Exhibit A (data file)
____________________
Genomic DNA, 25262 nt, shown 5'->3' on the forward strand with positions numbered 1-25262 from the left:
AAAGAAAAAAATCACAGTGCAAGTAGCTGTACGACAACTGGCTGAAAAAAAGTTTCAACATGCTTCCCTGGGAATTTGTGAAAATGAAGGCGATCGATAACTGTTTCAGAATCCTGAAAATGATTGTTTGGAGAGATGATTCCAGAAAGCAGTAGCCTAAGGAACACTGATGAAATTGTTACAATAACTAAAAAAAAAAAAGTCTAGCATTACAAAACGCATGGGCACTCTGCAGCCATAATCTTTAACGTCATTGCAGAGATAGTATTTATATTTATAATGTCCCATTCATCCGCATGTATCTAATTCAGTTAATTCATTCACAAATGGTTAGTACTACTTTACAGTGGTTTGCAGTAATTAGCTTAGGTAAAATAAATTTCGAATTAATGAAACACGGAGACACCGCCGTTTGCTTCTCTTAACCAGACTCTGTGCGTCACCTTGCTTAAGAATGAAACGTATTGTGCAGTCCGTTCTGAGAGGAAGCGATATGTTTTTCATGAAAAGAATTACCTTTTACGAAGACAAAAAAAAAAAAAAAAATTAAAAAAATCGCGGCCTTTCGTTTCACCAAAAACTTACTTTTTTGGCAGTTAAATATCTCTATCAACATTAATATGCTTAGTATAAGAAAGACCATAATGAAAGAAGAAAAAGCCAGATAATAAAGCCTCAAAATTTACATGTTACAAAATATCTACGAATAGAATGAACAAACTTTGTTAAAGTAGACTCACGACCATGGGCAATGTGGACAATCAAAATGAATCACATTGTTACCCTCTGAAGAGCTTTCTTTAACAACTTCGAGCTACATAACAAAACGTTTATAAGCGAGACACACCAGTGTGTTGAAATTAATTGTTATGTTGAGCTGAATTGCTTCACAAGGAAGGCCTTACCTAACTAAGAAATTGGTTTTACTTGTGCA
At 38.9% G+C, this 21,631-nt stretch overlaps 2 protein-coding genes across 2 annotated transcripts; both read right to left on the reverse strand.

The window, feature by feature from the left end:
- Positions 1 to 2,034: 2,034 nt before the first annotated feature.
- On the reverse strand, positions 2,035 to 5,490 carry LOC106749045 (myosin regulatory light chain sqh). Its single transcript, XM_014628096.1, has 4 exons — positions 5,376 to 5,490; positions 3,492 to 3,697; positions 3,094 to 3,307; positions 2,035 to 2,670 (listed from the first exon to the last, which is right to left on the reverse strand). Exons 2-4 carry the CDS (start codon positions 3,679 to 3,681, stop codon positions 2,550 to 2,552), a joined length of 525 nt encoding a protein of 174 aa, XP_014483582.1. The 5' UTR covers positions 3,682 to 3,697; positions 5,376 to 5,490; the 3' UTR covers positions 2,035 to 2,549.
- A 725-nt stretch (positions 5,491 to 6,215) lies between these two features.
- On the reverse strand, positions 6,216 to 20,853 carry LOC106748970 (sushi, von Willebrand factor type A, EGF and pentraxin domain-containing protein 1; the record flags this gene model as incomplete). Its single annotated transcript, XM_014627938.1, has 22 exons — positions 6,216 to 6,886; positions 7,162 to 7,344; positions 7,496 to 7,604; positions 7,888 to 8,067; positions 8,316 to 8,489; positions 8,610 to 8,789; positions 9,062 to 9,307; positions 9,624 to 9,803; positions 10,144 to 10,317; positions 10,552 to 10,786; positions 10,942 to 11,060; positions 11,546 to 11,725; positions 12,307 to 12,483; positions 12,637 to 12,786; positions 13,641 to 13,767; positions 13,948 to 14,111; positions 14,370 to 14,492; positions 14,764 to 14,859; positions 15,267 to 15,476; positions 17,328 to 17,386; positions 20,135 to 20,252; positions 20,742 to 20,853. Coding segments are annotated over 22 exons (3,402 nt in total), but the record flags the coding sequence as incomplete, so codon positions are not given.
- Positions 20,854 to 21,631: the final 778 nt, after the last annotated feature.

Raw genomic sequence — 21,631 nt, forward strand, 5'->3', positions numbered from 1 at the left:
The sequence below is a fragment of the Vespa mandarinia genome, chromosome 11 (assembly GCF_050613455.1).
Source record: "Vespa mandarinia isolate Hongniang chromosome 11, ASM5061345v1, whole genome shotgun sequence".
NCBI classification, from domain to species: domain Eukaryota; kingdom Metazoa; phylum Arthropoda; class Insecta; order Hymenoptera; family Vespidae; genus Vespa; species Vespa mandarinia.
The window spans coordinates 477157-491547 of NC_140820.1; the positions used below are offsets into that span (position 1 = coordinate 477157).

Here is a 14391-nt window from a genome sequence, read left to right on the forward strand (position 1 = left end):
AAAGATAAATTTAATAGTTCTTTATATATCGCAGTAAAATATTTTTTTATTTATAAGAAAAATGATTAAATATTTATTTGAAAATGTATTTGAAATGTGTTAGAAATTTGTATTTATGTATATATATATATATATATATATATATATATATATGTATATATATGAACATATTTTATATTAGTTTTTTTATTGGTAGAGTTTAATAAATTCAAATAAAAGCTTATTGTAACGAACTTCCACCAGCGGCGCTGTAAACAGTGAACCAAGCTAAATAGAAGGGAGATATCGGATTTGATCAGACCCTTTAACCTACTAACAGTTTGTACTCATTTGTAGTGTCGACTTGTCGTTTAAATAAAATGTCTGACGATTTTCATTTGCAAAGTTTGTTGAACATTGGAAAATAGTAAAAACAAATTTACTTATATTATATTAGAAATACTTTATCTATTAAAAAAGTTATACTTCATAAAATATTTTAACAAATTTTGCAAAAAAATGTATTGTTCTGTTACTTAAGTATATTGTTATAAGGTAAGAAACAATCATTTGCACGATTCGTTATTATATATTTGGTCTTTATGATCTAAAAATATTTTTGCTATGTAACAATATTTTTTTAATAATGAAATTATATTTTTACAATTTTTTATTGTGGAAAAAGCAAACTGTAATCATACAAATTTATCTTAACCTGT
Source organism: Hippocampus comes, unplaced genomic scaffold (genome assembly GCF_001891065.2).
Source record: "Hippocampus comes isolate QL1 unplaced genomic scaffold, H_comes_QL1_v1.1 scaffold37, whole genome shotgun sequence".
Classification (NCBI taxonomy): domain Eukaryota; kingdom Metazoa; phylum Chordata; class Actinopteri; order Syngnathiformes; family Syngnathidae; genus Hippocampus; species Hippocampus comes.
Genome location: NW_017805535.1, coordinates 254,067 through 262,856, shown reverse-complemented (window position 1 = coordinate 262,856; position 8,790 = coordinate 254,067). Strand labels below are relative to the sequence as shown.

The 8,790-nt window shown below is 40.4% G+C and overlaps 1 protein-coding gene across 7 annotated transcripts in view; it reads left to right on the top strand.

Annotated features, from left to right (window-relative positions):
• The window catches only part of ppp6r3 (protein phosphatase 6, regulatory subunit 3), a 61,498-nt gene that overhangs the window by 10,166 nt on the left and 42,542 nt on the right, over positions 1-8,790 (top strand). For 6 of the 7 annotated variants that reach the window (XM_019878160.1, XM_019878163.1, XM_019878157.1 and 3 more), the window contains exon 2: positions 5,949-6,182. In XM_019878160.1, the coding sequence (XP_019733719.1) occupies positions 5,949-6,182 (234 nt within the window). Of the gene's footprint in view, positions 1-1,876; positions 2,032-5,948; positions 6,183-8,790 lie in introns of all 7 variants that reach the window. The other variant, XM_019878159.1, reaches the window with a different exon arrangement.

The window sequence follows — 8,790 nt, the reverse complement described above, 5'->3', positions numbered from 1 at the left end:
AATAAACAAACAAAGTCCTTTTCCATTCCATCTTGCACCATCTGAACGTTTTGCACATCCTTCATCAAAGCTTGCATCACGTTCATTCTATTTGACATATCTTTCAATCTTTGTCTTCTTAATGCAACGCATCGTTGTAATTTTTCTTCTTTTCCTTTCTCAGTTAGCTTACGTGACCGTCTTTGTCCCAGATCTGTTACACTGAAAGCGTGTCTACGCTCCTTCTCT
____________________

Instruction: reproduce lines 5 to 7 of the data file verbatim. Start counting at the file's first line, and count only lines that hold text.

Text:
- Positions 1 to 2,034: 2,034 nt before the first annotated feature.
- On the reverse strand, positions 2,035 to 5,490 carry LOC106749045 (myosin regulatory light chain sqh). Its single transcript, XM_014628096.1, has 4 exons — positions 5,376 to 5,490; positions 3,492 to 3,697; positions 3,094 to 3,307; positions 2,035 to 2,670 (listed from the first exon to the last, which is right to left on the reverse strand). Exons 2-4 carry the CDS (start codon positions 3,679 to 3,681, stop codon positions 2,550 to 2,552), a joined length of 525 nt encoding a protein of 174 aa, XP_014483582.1. The 5' UTR covers positions 3,682 to 3,697; positions 5,376 to 5,490; the 3' UTR covers positions 2,035 to 2,549.
- A 725-nt stretch (positions 5,491 to 6,215) lies between these two features.